Friday, February 04, 2005

Update on Atlanta Nights

FYI, if you want to buy a copy of Atlanta Nights for yourself or for a loved one, the money is going to SFWA's Writer Beware program, which warns authors about scam agents and publishers. Atlanta Nights was cooked up by several science fiction writers as the worst book ever written. They were successful in placing it with the HIGHLY SELECTIVE publisher, Publish America. But once PA found out they'd been stung, they withdrew their offer... bad press and all, y'know. You may order Atlanta Nights at More lovely excerpts:

“I don’t feel very fortunate,” Bruce complained as his friend helped him from the low-slung red car, “I hurt all over and I don’t remember a thing after I left that bar over on Martin Avenue. I wouldn’t be surprised if the police didn’t want to talk to me about what happened. Not that I could help them because I don’t remember anything” he added as an afterthought.

Isadore pulled the collapsible wheelchair that he’d bought at Saint Irene’s Hospital from the open trunk of his new Maserati and unfolded it on the curb beside where Bruce painfully stood, his recent ordeal only recently over. He helped his chum sit in the new wheelchair, and then pushed it rapidly toward the gleaming doors of the high-rise tower. The soft Southern breeze blew the sweet scent of magnolias over them as he said, “This is certainly something new for me.”

“Never say that,” he replied.

Isadore shook his head, his red ponytail flipping in the soft breeze, as he wheeled his best friend into the lobby, past the uniformed security guard named Amos who saluted them and then into the elevator to the fourteenth floor of the luxury high-rise apartment building, recently built in downtown Atlanta.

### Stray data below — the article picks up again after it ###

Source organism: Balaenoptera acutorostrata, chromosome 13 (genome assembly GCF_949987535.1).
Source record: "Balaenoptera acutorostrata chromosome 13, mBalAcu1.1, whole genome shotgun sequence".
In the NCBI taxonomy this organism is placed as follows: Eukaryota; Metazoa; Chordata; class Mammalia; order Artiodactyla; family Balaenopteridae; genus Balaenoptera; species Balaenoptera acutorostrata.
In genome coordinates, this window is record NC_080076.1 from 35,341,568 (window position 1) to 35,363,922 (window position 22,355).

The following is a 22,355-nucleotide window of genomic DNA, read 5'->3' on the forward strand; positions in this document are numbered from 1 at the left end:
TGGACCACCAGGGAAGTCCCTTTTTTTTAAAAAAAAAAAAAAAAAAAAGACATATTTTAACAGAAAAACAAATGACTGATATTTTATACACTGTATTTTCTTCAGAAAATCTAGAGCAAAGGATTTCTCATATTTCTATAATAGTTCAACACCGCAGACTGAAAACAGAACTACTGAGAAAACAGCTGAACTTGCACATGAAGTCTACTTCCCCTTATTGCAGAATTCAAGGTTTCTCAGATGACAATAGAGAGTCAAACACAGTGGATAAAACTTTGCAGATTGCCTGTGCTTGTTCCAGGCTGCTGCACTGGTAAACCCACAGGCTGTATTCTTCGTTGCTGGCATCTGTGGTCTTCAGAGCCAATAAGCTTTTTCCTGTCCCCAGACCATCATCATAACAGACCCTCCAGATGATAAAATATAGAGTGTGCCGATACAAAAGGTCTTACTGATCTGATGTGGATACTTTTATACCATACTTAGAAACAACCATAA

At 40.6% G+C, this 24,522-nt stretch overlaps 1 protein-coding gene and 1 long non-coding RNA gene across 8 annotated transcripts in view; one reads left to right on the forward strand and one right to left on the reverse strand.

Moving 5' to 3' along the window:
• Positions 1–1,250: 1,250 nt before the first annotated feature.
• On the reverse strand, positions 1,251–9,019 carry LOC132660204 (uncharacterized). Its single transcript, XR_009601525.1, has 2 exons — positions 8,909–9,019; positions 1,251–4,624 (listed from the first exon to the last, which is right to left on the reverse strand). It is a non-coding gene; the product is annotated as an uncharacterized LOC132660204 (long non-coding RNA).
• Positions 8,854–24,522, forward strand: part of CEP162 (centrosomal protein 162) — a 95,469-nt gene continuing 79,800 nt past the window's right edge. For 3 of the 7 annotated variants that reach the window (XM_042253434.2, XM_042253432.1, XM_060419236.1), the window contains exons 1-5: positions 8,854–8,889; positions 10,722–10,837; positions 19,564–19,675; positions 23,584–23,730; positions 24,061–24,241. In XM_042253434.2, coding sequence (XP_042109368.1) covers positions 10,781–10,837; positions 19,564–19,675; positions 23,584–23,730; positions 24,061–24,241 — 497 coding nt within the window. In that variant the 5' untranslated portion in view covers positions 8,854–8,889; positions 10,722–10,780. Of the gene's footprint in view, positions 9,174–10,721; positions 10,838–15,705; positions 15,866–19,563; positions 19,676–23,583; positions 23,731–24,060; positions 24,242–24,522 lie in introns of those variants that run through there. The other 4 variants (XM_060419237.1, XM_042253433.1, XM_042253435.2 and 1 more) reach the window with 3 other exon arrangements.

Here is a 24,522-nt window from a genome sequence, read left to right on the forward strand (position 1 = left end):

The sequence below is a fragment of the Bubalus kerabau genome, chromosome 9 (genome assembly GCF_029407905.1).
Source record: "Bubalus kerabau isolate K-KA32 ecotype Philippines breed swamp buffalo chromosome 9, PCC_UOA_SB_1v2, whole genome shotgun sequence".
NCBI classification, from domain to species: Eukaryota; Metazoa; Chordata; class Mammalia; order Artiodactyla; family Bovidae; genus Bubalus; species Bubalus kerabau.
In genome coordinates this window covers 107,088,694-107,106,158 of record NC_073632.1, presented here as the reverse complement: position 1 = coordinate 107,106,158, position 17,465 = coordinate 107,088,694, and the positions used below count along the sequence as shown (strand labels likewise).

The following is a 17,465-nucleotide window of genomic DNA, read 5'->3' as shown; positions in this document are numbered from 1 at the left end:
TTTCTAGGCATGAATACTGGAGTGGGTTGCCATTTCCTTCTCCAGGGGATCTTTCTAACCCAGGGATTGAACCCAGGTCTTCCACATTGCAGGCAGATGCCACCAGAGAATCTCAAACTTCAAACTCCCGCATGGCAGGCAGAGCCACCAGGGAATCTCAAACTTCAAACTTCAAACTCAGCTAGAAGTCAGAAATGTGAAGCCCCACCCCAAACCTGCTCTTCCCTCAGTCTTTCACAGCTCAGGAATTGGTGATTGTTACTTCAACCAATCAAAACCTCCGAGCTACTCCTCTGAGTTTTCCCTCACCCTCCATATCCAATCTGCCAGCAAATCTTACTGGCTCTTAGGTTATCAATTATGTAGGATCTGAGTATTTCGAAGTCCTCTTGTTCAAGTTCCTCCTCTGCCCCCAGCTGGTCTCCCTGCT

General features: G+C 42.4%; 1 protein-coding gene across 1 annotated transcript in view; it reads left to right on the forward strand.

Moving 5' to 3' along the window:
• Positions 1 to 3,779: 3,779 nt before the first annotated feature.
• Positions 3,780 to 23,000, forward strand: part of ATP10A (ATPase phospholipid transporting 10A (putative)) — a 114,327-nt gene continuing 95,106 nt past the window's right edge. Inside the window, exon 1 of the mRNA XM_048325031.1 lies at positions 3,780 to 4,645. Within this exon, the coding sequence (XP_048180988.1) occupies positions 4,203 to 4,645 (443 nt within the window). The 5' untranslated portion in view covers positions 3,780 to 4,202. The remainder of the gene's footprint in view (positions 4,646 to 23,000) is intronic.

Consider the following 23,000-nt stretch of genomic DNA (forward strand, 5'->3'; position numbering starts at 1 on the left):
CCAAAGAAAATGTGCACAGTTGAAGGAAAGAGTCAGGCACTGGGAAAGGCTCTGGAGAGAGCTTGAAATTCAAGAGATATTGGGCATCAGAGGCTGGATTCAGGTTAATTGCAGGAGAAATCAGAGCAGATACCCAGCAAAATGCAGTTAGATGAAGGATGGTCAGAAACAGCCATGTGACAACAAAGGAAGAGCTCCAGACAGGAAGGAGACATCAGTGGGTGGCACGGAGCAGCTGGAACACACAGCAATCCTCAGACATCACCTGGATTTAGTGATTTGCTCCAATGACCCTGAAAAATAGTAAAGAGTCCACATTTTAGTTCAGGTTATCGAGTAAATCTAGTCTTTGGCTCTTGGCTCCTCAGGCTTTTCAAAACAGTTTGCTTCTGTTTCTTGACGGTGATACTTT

The longtime security guard saluted the pair as they passed. What lucky people, he thought, so young and rich, they can afford to live here. Not like me. I have to live across town and wear a uniform and salute the young rich kids who make more money in a minute than I can make in my whole life.

Bruce thought that the dark elevator walls were closing in on him and despite the chill in the air-conditioned air he could still smell the flower smells from outside. The upward elevator started slowly into motion as if it was reluctance to climb the hundreds of feet. “Hurry up,” Bruce cried aloud.

Bruce pounded on the arm of his recently acquired wheelchair as his friend asked “Bruce, what’s the matter? Is y’all so impatient to get home that the elevator is too slow for you? Imagine if y’all had to take the emergency stares in your condition” he chuckled.

Bruce glared at his friend who stood behind him and the wheelchair as the elevator hissed to a halt on the fourteenth floor, the dark paneled doors sliding open with the sound of well-oiled machinery, and then he was pushed by his friend out into the hall and then down to the door labeled 1414, his apartment door.

Bruce searched his pockets for the key that he knew he did not have. “Dammit,” he said, and then, "They kept everything even my wallet at the hospital, how am I going to get it?”